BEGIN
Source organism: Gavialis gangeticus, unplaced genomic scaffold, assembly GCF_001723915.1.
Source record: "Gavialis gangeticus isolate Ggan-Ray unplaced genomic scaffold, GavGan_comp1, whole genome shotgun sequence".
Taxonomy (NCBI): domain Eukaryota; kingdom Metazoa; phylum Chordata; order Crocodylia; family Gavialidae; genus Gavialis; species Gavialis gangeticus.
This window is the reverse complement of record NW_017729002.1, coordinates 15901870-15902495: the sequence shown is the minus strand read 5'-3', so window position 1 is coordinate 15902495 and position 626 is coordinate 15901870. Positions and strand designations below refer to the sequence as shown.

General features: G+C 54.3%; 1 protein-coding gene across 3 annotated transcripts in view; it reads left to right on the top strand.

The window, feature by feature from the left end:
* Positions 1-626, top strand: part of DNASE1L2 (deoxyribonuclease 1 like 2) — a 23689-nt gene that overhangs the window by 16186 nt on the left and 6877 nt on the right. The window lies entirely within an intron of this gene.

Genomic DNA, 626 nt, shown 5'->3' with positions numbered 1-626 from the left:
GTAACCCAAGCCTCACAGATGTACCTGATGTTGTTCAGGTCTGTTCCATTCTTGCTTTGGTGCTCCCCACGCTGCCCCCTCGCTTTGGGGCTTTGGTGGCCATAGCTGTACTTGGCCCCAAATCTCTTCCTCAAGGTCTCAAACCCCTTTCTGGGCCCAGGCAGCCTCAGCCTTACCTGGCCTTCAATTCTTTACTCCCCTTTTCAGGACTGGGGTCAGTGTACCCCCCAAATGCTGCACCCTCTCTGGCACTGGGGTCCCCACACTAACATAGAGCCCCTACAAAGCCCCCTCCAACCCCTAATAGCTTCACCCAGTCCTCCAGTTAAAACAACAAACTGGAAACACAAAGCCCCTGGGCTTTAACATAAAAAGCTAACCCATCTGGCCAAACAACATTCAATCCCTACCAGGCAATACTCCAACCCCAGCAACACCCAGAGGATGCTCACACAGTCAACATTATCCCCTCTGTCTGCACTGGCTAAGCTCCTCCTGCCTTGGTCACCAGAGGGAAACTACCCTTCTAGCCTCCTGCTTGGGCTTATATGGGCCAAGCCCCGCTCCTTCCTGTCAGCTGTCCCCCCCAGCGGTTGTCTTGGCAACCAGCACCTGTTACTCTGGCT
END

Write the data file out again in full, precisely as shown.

Source organism: Gavialis gangeticus, unplaced genomic scaffold, assembly GCF_001723915.1.
Source record: "Gavialis gangeticus isolate Ggan-Ray unplaced genomic scaffold, GavGan_comp1, whole genome shotgun sequence".
Taxonomy (NCBI): domain Eukaryota; kingdom Metazoa; phylum Chordata; order Crocodylia; family Gavialidae; genus Gavialis; species Gavialis gangeticus.
This window is the reverse complement of record NW_017729002.1, coordinates 15901870-15902495: the sequence shown is the minus strand read 5'-3', so window position 1 is coordinate 15902495 and position 626 is coordinate 15901870. Positions and strand designations below refer to the sequence as shown.

General features: G+C 54.3%; 1 protein-coding gene across 3 annotated transcripts in view; it reads left to right on the top strand.

The window, feature by feature from the left end:
* Positions 1-626, top strand: part of DNASE1L2 (deoxyribonuclease 1 like 2) — a 23689-nt gene that overhangs the window by 16186 nt on the left and 6877 nt on the right. The window lies entirely within an intron of this gene.

Genomic DNA, 626 nt, shown 5'->3' with positions numbered 1-626 from the left:
GTAACCCAAGCCTCACAGATGTACCTGATGTTGTTCAGGTCTGTTCCATTCTTGCTTTGGTGCTCCCCACGCTGCCCCCTCGCTTTGGGGCTTTGGTGGCCATAGCTGTACTTGGCCCCAAATCTCTTCCTCAAGGTCTCAAACCCCTTTCTGGGCCCAGGCAGCCTCAGCCTTACCTGGCCTTCAATTCTTTACTCCCCTTTTCAGGACTGGGGTCAGTGTACCCCCCAAATGCTGCACCCTCTCTGGCACTGGGGTCCCCACACTAACATAGAGCCCCTACAAAGCCCCCTCCAACCCCTAATAGCTTCACCCAGTCCTCCAGTTAAAACAACAAACTGGAAACACAAAGCCCCTGGGCTTTAACATAAAAAGCTAACCCATCTGGCCAAACAACATTCAATCCCTACCAGGCAATACTCCAACCCCAGCAACACCCAGAGGATGCTCACACAGTCAACATTATCCCCTCTGTCTGCACTGGCTAAGCTCCTCCTGCCTTGGTCACCAGAGGGAAACTACCCTTCTAGCCTCCTGCTTGGGCTTATATGGGCCAAGCCCCGCTCCTTCCTGTCAGCTGTCCCCCCCAGCGGTTGTCTTGGCAACCAGCACCTGTTACTCTGGCT